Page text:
14/1/2021
19:59
I thought the US was the security patron of the Middle East-probably less so in recent years?
pinkfoot2
14/1/2021
18:04
Hi Countryman5, Great write-up, tks ! My only quibble would be where you write .."The driver for the fish monitoring systems is the EU. The EU buys a lot of fish from SE Asia and does not like illegal and unregulated (IUU) fishing. A red card means no exports, hence the need for the SRT system..." There's a French alternative, AIUI, not sure if it has sufficient capabilities to be 'in the frame', especially if the EU/French were to hint that buying from them would be 'helpful' in getting any 'red card' lifted ? This may sound like paranoia, but we've recently witnessed French foot-dragging on covid vaccine purchase and roll-out to favour their national champion, Sanofi. https://www.theguardian.com/world/2021/jan/06/eu-approves-moderna-vaccine-tensions-slow-rollout .."Berlin has also come in for wider European criticism over its decision to reach a bilateral deal with BioNTech for an additional 30 million doses, while Paris has been accused in Germany of insisting that the EU buy less of the German firm’s vaccine in favour of one being developed by France’s Sanofi*..." * which has since been delayed, but that's another kettle of (ahem) fish... A country that's prepared to play politics with its own people's lives wouldn't , IMO, be above strong-arming some distant foreigners. ATB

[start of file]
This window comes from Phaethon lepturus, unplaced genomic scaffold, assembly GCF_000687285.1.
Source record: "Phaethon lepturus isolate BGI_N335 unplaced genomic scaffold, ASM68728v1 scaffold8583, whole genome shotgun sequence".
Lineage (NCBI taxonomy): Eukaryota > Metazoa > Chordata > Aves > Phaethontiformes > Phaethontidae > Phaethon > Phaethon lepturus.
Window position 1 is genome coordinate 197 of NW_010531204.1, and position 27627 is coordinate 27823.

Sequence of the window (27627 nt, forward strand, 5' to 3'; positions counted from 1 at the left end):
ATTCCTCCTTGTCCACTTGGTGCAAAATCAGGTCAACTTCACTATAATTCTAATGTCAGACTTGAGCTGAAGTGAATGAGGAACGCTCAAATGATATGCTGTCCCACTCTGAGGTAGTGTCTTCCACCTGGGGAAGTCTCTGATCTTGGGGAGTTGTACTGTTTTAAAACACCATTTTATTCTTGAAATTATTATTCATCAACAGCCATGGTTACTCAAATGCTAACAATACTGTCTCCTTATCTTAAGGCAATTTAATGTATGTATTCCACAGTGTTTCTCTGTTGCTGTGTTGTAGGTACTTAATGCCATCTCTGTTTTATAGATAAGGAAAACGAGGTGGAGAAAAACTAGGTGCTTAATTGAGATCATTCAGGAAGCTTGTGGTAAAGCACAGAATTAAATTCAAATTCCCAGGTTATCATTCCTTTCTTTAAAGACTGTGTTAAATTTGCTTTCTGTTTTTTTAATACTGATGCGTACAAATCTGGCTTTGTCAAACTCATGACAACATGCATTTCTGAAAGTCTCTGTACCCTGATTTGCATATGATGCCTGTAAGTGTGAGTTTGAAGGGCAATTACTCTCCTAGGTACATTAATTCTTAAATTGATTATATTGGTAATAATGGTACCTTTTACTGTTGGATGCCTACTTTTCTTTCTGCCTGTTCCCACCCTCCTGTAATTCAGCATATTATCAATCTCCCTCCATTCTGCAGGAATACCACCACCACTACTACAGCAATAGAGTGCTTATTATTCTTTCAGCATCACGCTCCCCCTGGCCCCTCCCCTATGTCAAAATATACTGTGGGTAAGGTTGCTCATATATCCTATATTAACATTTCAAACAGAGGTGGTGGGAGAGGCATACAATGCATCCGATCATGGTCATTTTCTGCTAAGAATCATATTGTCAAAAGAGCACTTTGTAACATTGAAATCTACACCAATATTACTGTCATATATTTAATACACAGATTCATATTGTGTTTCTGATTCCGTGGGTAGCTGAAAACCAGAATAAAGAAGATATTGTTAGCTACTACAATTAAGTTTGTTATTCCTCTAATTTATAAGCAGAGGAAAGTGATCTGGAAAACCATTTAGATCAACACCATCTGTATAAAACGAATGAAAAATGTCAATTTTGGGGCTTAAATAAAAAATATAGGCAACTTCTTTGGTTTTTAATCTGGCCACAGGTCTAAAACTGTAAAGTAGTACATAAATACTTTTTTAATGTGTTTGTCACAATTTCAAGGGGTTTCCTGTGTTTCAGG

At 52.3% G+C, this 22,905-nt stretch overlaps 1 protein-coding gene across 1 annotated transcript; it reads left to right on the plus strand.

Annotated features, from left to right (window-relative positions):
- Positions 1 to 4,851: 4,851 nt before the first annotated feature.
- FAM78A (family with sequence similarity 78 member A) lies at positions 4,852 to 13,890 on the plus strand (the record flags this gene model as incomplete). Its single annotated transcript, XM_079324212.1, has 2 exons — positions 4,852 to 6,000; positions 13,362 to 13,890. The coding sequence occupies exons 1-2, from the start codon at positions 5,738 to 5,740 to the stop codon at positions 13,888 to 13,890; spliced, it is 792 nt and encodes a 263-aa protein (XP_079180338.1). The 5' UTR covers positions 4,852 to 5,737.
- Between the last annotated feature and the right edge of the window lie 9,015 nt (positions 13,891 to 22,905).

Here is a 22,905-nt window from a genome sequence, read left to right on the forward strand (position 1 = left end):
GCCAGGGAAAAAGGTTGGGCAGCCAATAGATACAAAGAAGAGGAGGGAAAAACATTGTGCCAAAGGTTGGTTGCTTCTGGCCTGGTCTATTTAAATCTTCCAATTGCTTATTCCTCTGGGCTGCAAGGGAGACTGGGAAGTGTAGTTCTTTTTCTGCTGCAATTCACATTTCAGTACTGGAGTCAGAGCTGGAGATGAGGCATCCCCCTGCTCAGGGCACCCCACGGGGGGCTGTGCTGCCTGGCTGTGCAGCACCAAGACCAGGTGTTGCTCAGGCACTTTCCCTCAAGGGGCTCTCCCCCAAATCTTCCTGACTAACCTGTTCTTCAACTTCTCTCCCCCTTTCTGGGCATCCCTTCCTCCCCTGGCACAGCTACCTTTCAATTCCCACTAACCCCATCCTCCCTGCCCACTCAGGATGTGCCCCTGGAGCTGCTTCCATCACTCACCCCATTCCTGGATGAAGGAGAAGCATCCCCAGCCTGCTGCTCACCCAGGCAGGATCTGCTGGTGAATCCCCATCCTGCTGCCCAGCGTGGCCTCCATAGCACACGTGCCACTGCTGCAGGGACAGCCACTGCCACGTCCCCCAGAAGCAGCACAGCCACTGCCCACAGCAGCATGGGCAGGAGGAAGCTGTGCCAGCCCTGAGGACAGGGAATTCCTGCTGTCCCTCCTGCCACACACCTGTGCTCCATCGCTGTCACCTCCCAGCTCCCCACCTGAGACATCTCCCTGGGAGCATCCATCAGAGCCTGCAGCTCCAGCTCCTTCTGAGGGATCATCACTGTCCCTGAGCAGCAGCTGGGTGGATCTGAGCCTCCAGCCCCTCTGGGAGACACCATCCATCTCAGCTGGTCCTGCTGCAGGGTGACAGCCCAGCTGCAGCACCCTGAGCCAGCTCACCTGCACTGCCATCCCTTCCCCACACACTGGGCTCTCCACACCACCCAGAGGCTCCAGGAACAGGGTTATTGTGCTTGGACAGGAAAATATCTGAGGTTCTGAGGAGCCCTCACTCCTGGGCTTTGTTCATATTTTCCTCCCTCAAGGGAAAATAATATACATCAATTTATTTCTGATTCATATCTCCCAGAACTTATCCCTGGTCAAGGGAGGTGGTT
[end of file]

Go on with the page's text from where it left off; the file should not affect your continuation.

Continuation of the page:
extrader
14/1/2021
14:11
I believe that the US, China, India, France and Uk all have their Maritime Domain Awareness systems (MDA). My understanding is that one of the reasons why Bahrain chose the UK (SRT) system was that their previous US system had a backdoor to the CIA. Most countries value their security and this works very much in SRT's favour. The World bank is funding a fishing system for Bangladesh. No doubt China will come in with a low ball offer. China might be cheap(Reliability?????) but surely the Bangladesh gov would not allow China to control its fish monitoring, whilst knowing that China rapes and plunders fishing grounds around the world. I hope that China does not try and buy SRT. I imagine that Sri Lanka would not like the Indian system. Vietnam used to be tied at the hip with China but I can't believe that Vietnam, or any of her neighbours would countenance a Chinese system now. Independent UK has a lot going for it with regards to security systems.